Binge Eating Disorder
Binge Eating Disorder is characterized by binge eating without the compensatory behaviors characteristic of Bulimia. Often dismissed as emotional eating or compulsive eating, only recently has the medical community recognized binge eating as a disorder. The binge-eating episode may be accompanied by eating more than normal, eating until uncomfortably full, eating large amounts of food independent of physical hunger, eating alone because of the embarrassment about the large quantities consumed, and feeling guilty after consuming large amounts of food. Research suggests that Binge Eating Disorder is the most common eating disorder. Most people with Binge Eating Disorder are more than 20 percent above a healthy body weight, but normal weight people also can be affected.
The typical age of onset for Binge Eating Disorder is during adolescence or young adulthood, but most individuals will only seek treatment in middle adulthood when they are experiencing physical symptoms related to being overweight, such as Type II diabetes, hypertension, and gastric problems. Warning signs of Binge Eating Disorder include sudden weight gain and the disappearance of large amounts of food.
If you experience episodes of emotional eating or compulsive eating, you may need treatment for Binge Eating Disorder. For long-term success, treatment must address underlying issues such as anxiety, depression, and lack of impulse control.
Emotional and behavioral signs of binge eating disorder
- Evidence of binge eating, including disappearance of large amounts of food in short periods of time or lots of empty wrappers and containers indicating consumption of large amounts of food.
- Appears uncomfortable eating around others
- Any new practice with food or fad diets, including cutting out entire food groups (no sugar, no carbs, no dairy, vegetarianism/veganism)
- Fear of eating in public or with others
- Steals or hoards food in strange places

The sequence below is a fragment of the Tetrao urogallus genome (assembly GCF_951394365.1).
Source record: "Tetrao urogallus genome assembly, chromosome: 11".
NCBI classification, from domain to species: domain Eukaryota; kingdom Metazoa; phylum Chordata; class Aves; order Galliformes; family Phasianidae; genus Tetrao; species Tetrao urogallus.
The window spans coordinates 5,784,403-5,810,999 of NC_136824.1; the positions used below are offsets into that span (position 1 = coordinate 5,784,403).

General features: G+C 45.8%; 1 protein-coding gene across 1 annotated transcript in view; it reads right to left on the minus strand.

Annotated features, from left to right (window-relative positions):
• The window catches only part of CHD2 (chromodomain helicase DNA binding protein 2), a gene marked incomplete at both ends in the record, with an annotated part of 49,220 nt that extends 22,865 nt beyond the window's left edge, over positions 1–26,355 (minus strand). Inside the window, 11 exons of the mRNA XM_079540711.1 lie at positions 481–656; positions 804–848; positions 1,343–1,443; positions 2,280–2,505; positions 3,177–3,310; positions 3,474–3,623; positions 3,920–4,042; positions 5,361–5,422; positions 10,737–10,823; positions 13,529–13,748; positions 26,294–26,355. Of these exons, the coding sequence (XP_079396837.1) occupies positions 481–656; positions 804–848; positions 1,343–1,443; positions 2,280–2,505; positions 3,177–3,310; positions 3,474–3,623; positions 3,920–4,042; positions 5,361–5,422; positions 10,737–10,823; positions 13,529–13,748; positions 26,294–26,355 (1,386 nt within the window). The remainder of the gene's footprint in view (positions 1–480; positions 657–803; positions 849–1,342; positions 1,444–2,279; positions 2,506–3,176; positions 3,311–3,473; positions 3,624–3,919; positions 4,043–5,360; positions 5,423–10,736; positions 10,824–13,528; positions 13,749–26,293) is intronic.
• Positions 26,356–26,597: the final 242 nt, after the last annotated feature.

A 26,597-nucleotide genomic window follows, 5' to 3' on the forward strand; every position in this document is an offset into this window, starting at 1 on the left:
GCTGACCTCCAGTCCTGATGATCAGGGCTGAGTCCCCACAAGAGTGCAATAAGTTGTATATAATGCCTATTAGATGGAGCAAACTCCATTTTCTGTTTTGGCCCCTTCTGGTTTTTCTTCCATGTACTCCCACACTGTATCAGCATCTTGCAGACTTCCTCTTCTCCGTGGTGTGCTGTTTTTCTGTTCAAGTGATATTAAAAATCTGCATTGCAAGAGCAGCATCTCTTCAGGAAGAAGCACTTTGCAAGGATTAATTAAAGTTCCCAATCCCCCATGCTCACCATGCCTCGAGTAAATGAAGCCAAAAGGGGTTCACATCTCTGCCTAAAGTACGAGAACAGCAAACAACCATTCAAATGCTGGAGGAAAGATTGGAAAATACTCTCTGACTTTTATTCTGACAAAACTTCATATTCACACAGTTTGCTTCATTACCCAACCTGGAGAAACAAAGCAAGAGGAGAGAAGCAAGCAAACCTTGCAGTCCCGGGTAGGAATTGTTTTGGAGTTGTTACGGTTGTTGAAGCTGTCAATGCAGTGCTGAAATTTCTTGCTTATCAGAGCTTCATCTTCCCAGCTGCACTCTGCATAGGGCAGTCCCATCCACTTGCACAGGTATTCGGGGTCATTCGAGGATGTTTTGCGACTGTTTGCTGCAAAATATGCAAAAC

- Creates lifestyle schedules or rituals to make time for binge sessions
- Withdraws from usual friends and activities
- Frequently diets
- Shows extreme concern with body weight and shape
- Frequent checking in the mirror for perceived flaws in appearance
- Has secret recurring episodes of binge eating (eating in a discrete period of time an amount of food that is much larger than most individuals would eat under similar circumstances); feels lack of control over ability to stop eating
- Disruption in normal eating behaviors, including eating throughout the day with no planned mealtimes; skipping meals or taking small portions of food at regular meals; engaging in sporadic fasting or repetitive dieting
- Developing food rituals (e.g., eating only a particular food or food group such as condiments, excessive chewing, not allowing foods to touch).
- Eating alone out of embarrassment at the quantity of food being eaten
- Feelings of disgust, depression, or guilt after overeating
- Fluctuations in weight
- Feelings of low self-esteem
Physical signs of binge eating disorder
- Noticeable fluctuations in weight, both up and down
- Stomach cramps, other non-specific gastrointestinal complaints (constipation, acid reflux, etc.)
- Difficulties concentrating
What Kind of Care is Right for Me?
If you think you may be suffering from an eating disorder, you can use these assessments for more information